Friday, October 4, 2019

Student Loan Plaintiff EduCap Inc. loses appeal from Take-Nothing Judgment in Texas

EduCap, Inc. v. Mendoza, No. 03-18-00686-CV (Tex.App.- Austin, Sep. 27, 2019, no pet. h.) (take-nothing judgment in favor of student-loan defendant affirmed where EduCap failed to provide admissible evidence at trial that it owned the loan made by bank as program lender and was entitled to recover). 

Counsel for EduCap made the mistake of appealing the trial court's denial of EduCap's motion for summary judgment after entry of a judgment on the merits following a bench trial. Under such circumstances, the prior denial is not reviewable on appeal. 

As for appellate review of the adverse bench-trial judgement, EduCap offered the same affidavit it had used to support its unsuccessful motion for summary judgment and did not offer any live witness testimony or other evidence. The affidavit contained averments beyond those required to establish a predicate for admission of business records, which the student loan defendant’s counsel objected to as hearsay. The trial court sustained the objection and the higher court found no error in this ruling because ex parte affidavits are not admissible in contested cases. 

Nor did the business records attached to the affidavit themselves support the proposition that EduCap had created them. The loan agreement identified 5StarBank as the lender and no evidence established that the records of 5StarBank had become the business records of EduCap. Finding no error in the exclusion of EduCap's evidence, the court of appeals affirmed the trial court’s take-nothing judgment in the defendant's favor.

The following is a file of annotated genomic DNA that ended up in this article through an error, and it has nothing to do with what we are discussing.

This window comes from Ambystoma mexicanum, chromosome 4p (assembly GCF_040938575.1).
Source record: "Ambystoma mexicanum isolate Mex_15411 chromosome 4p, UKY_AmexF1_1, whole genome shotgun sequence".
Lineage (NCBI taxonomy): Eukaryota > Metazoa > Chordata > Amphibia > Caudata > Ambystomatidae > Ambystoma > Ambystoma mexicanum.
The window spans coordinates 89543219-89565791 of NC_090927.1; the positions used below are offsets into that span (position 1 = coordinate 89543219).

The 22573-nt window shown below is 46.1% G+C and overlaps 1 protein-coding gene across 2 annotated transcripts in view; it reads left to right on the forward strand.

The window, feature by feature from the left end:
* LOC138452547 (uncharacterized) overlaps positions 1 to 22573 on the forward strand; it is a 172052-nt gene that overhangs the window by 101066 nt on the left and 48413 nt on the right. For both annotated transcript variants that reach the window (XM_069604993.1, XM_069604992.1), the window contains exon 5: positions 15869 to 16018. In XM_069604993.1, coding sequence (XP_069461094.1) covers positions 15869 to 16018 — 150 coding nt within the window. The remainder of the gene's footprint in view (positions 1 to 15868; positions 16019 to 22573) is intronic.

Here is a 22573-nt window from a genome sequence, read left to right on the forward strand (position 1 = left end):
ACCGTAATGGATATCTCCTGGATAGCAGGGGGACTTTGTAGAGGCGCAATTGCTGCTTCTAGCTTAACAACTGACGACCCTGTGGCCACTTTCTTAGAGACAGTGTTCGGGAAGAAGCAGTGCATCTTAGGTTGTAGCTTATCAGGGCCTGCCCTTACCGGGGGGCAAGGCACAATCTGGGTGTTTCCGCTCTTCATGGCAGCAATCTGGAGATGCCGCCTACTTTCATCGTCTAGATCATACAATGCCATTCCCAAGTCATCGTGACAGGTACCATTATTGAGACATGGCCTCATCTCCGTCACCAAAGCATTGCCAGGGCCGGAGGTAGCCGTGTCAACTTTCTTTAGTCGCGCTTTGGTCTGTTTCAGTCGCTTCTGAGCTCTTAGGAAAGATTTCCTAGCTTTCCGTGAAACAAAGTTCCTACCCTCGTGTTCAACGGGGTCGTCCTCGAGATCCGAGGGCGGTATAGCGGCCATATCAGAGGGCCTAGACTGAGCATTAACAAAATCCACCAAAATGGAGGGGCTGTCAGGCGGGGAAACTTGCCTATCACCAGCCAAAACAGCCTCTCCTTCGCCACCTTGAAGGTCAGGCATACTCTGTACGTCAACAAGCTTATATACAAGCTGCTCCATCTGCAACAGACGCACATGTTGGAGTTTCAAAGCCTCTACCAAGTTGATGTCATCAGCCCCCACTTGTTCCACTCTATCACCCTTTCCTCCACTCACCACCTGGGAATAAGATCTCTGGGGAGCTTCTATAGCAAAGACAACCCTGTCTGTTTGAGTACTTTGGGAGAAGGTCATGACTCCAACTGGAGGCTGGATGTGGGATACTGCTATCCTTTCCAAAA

EduCap, Inc., Appellant,
Stephanie L. Mendoza, Appellee.

No. 03-18-00686-CV.
Court of Appeals of Texas, Third District, Austin.
Filed: September 27, 2019.
Jody D. Jenkins, Jillian A. Beatty, for Educap, Inc., Appellant.
Tom M. Thomas, II, for Stephanie L. Mendoza, Appellee.
Appeal from the 21st District Court of Bastrop County, No. 174-21, the Honorable Carson Talmadge Campbell, Judge Presiding.

Before Chief Justice Rose, Justices Kelly and Smith.


CHARI L. KELLY, Justice.

This appeal arises from a suit filed by Educap, Inc. against Stephanie L. Mendoza for breach of a student loan agreement. Following a bench trial, the trial court signed a take-nothing judgment in favor of Mendoza. In three issues, Educap asserts that the trial court erred in denying its motion for summary judgment, in refusing to admit certain evidence at trial, and in denying its motion for new trial. For the reasons that follow, we will affirm the trial court's judgment.


In November 2015, Educap filed suit against Mendoza seeking to collect what it alleges are unpaid amounts due under a student loan made to Mendoza in 2005. Educap later filed a combined traditional and no-evidence motion for summary judgment. In support of its motion for summary judgment, Educap attached the affidavit of Susan Martin, a "Legal Collections Coordinator" for Educap. In paragraph one of her affidavit, Martin states: